Drugi jezik na kojem je dostupan ovaj članak: Bosnian
By: Ekrem Dupanović, email@example.com
Today we publish an article about McDonald’s and their absolutely outrageous demands laid down in the pitch for invited agencies. And not just any agencies. They invited WPP, Publicis and Omnicom. Only WPP had the backbone to stand up and say, “Fuck off. You can’t talk like this with us.” I wrote about something similar in yesterday’s diary entry, and just this morning I read the article about McDonald’s in the Adweek. Agencies must put an end to these insatiable appetites of advertisers, if they want to survive and prosper. Since there are advertisers and agencies, there is conflict between them. Clients have always wanted to get the best team and the best ideas from the agency, but if possible not to pay a dime. Nancy Salz, a well-known consultant from New York who deals with resolving agency-client conflicts, in her book How to get the best advertising from your agency, which we translated and published 26 years ago, says: “If you want to get the best advertising from your agency, enable them to profit.” Period! McDonald’s is now asking their agencies to work for nothing until a certain point, and then to participate in profit-sharing. That would be the same as if I was to go three months to eat at McDonald’s (God forbid) and say: You will feed me for three months. If the food I eat at your place triggers my creative brain cells, and I think of something that will bring me money, I will give you part of the profit, but if I earn nothing, forget the money for everything I ate.” I would be kicked out of the restaurant head first.
OK, clients aren’t fair, but agencies are still more to blame. It takes guts to say “Enough is enough. This can’t go on any longer.” They need to come together and agree. They need the advertisers’ budgets, but advertisers need the creative ideas from agencies much more. An agency may open a restaurant and it will survive, but the client has nowhere else to find good ideas except in agencies. In our work, the hardest thing to say is “NO”. This has led this entire industry to this situation. It benefits no one.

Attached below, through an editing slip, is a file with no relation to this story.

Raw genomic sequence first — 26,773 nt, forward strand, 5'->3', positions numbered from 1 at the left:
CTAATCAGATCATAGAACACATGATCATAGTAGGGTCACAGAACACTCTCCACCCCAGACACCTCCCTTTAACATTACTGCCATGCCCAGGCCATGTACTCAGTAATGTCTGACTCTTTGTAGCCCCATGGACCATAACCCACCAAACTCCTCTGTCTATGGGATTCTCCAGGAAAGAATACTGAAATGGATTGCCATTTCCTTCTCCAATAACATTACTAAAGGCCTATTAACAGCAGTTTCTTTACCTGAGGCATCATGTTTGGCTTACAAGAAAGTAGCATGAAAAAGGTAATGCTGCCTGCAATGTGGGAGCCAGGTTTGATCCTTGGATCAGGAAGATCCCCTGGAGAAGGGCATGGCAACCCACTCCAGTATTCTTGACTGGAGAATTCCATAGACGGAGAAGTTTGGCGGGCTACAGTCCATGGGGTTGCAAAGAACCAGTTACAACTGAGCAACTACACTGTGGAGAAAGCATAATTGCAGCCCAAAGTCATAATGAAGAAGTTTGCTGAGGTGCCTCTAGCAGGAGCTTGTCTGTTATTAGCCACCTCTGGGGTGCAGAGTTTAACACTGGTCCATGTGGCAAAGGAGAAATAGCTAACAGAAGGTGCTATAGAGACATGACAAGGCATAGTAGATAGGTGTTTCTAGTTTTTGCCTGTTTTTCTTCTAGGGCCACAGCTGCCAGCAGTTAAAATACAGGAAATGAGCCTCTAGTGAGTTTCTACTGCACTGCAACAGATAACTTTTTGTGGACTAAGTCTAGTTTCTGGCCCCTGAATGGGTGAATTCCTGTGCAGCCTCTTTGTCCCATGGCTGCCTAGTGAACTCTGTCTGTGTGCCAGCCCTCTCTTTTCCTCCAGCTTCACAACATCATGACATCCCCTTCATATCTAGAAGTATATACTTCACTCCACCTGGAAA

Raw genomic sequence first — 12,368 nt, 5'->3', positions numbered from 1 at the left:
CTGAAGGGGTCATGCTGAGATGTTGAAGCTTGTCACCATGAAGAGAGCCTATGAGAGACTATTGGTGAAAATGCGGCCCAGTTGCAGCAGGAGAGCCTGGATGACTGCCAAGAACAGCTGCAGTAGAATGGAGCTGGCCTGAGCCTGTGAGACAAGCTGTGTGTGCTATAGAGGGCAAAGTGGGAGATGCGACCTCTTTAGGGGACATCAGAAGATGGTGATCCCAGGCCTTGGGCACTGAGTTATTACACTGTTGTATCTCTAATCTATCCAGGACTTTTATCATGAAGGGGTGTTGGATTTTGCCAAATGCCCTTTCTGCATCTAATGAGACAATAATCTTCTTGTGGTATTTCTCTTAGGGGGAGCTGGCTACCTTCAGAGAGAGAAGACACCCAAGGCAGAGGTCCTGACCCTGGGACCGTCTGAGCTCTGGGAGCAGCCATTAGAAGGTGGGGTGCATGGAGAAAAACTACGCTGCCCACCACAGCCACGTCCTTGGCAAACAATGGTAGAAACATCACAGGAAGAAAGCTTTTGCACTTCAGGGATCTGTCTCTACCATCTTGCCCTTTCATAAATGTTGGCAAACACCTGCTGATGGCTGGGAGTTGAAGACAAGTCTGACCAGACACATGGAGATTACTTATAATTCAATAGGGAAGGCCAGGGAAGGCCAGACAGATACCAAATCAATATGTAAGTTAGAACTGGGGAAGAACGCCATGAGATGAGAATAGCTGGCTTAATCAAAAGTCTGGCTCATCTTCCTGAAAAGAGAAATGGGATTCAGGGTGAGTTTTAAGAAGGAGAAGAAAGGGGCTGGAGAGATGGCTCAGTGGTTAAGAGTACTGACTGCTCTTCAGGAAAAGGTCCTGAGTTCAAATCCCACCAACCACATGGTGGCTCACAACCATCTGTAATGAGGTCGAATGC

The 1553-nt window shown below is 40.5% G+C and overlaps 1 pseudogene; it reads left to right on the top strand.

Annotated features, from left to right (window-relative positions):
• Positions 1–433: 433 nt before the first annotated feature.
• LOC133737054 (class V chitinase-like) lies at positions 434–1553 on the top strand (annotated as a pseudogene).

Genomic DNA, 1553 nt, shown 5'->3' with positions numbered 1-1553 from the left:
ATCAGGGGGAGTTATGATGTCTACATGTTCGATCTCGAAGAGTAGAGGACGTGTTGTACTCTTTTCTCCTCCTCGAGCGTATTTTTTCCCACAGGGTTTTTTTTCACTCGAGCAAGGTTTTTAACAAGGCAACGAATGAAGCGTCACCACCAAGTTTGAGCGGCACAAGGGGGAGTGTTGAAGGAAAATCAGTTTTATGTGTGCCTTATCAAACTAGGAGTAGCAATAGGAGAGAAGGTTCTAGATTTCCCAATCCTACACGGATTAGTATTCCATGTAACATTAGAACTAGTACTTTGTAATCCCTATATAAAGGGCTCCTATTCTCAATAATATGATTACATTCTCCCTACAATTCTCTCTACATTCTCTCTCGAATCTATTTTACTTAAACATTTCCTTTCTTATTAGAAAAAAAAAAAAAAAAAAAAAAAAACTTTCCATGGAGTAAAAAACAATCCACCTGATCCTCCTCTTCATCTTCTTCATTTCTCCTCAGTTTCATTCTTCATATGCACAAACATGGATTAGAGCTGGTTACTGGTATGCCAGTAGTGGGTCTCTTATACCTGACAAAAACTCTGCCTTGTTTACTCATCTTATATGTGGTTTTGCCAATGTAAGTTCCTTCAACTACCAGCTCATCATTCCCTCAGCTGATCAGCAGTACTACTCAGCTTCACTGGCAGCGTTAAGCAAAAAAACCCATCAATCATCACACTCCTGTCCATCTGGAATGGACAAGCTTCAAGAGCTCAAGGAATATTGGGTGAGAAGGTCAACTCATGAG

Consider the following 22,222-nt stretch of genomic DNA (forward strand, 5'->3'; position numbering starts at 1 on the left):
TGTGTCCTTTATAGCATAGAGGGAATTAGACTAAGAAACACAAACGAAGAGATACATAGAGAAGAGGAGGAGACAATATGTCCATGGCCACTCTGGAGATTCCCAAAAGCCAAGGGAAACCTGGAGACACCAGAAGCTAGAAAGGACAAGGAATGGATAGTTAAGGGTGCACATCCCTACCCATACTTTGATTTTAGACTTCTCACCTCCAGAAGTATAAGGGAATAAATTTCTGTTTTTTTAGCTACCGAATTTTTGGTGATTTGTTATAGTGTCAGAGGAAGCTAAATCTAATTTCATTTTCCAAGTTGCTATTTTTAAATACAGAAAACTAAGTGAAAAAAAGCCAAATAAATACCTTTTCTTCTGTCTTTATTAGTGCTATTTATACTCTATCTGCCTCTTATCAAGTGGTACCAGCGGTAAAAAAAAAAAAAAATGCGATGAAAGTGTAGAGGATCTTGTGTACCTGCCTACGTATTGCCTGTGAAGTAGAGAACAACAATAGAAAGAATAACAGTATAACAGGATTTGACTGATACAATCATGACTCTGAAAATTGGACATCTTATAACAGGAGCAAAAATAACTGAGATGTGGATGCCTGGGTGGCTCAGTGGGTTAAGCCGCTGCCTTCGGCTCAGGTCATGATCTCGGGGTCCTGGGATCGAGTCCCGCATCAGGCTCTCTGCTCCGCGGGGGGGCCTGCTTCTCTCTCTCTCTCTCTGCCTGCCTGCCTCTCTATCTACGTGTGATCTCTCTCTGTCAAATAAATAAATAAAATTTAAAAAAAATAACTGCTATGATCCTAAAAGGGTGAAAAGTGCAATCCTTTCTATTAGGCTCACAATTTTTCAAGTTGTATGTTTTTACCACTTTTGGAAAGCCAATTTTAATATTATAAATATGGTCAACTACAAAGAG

I remember a year before the World Football Championship in Brazil they were doing a reconstruction of the camp where the Brazilian national football team prepares for every major tournament. Part of the camp is also a large hill that serves for conditioning training. Since the camp was closed for half a year – which is how long it takes for barley to mature after planting – agency Africa, whose client is the leading Brazilian brewer AB InBev, whose brand Brahma is also the main sponsor of the national team of Brazil, proposed to the client to plant barley on this hill, which will later be used to make a limited edition of 2,014 numbered bottles of beer (association to the year in which the World Cup was held). They also proposed a slogan: The taste of boots of Brazilian players! Barley was planted, the whole mountain was covered by video cameras which recorded barley growing around the clock, and later through acceleration they achieved the ultimate result. They even filmed the Brazilian coach walking through the field, taking an ear of barley, rubbing it between his fingers and inhaling the scent with a deep exhalation.
Everything was well done, you can see the short video here:
The beer caused a frenzy in Brazil. All bottles were sold out in a single day at very exclusive prices. The client earned money. When they called the agency to agree on a budget for the creative, they received the following reply: “First let’s agree on a price for the product idea, we’ll do creative in a pinch, that’s a trifle.” That’s how you do it. Everything that agencies can sell to their clients are ideas, the rest is physical work. But ideas should be appreciated. Clients will not appreciate them if the agencies themselves don’t. It’s not uncommon that an agency offers creative at bargain price (or nothing) at a pitch for a client, and then settle their costs from the media budget. And customers know that, but they accept such game. Pure prostitution on both sides. When you go out on a pitch, don’t respond to the task set before you. Explore your client’s business and find a bigger problem than that for which they issued a pitch. Saša Savić, CEO of agency MediaCom in New York, says that in this way they win 84% of the pitches they participate in. That’s why – among other things – Saša was declared media director of the year for 2015 in America, and MediaCom was declared Agency of the Year. A Sarajevan has mastered all the shenanigans.
Yesterday I also wrote about how immature our industry is, that it’s not yet an adult. Today on Leader’s portal I read that last night, simultaneously by video link, in Zagreb and Ljubljana Deloitte Private Clubs were opened for business elite, for leaders. Exclusive guest, Emil Tedeschi, President of the Atlantic, said: “Our business elite is not educated enough, is not wide enough either for learning, or talk, and as long as we don’t work on our own quality, we will not get the respect of society.” This is also true of advertisers.
When I sent this diary entry to Adnan to translate it into English, he sent me a mail in which he wrote: “You’re on a roll with predictions :) While you’re at it, why not write in the diary that we will get a million from somewhere :)
I had to add this.